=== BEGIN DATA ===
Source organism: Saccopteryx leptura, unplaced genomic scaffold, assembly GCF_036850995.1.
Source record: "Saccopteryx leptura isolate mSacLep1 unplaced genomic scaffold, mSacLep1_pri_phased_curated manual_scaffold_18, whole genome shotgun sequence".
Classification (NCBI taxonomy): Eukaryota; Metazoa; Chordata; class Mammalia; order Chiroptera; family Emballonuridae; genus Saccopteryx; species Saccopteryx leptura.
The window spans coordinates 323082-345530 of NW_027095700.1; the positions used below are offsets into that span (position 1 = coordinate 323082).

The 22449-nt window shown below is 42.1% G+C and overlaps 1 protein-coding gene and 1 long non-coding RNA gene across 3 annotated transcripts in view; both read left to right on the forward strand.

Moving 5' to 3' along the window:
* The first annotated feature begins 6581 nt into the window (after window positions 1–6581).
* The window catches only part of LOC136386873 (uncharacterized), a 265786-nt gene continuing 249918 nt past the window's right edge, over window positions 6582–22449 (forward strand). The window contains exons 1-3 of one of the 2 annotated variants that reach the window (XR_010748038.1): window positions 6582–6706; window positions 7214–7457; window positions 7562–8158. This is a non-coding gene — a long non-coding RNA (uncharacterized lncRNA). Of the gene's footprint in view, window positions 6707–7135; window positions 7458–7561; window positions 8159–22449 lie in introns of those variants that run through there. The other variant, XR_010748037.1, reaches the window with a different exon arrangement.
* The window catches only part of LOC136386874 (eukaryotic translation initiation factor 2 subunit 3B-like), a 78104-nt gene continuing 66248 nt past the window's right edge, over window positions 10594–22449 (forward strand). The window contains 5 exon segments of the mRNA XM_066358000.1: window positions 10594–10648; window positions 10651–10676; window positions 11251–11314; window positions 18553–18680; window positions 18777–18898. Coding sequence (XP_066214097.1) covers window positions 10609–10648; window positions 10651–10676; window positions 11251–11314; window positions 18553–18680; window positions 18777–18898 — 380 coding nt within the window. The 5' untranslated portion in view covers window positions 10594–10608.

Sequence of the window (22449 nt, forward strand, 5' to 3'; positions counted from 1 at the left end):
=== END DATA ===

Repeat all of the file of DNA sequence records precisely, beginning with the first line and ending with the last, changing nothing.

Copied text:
Source organism: Saccopteryx leptura, unplaced genomic scaffold, assembly GCF_036850995.1.
Source record: "Saccopteryx leptura isolate mSacLep1 unplaced genomic scaffold, mSacLep1_pri_phased_curated manual_scaffold_18, whole genome shotgun sequence".
Classification (NCBI taxonomy): Eukaryota; Metazoa; Chordata; class Mammalia; order Chiroptera; family Emballonuridae; genus Saccopteryx; species Saccopteryx leptura.
The window spans coordinates 323082-345530 of NW_027095700.1; the positions used below are offsets into that span (position 1 = coordinate 323082).

The 22449-nt window shown below is 42.1% G+C and overlaps 1 protein-coding gene and 1 long non-coding RNA gene across 3 annotated transcripts in view; both read left to right on the forward strand.

Moving 5' to 3' along the window:
* The first annotated feature begins 6581 nt into the window (after window positions 1–6581).
* The window catches only part of LOC136386873 (uncharacterized), a 265786-nt gene continuing 249918 nt past the window's right edge, over window positions 6582–22449 (forward strand). The window contains exons 1-3 of one of the 2 annotated variants that reach the window (XR_010748038.1): window positions 6582–6706; window positions 7214–7457; window positions 7562–8158. This is a non-coding gene — a long non-coding RNA (uncharacterized lncRNA). Of the gene's footprint in view, window positions 6707–7135; window positions 7458–7561; window positions 8159–22449 lie in introns of those variants that run through there. The other variant, XR_010748037.1, reaches the window with a different exon arrangement.
* The window catches only part of LOC136386874 (eukaryotic translation initiation factor 2 subunit 3B-like), a 78104-nt gene continuing 66248 nt past the window's right edge, over window positions 10594–22449 (forward strand). The window contains 5 exon segments of the mRNA XM_066358000.1: window positions 10594–10648; window positions 10651–10676; window positions 11251–11314; window positions 18553–18680; window positions 18777–18898. Coding sequence (XP_066214097.1) covers window positions 10609–10648; window positions 10651–10676; window positions 11251–11314; window positions 18553–18680; window positions 18777–18898 — 380 coding nt within the window. The 5' untranslated portion in view covers window positions 10594–10608.

Sequence of the window (22449 nt, forward strand, 5' to 3'; positions counted from 1 at the left end):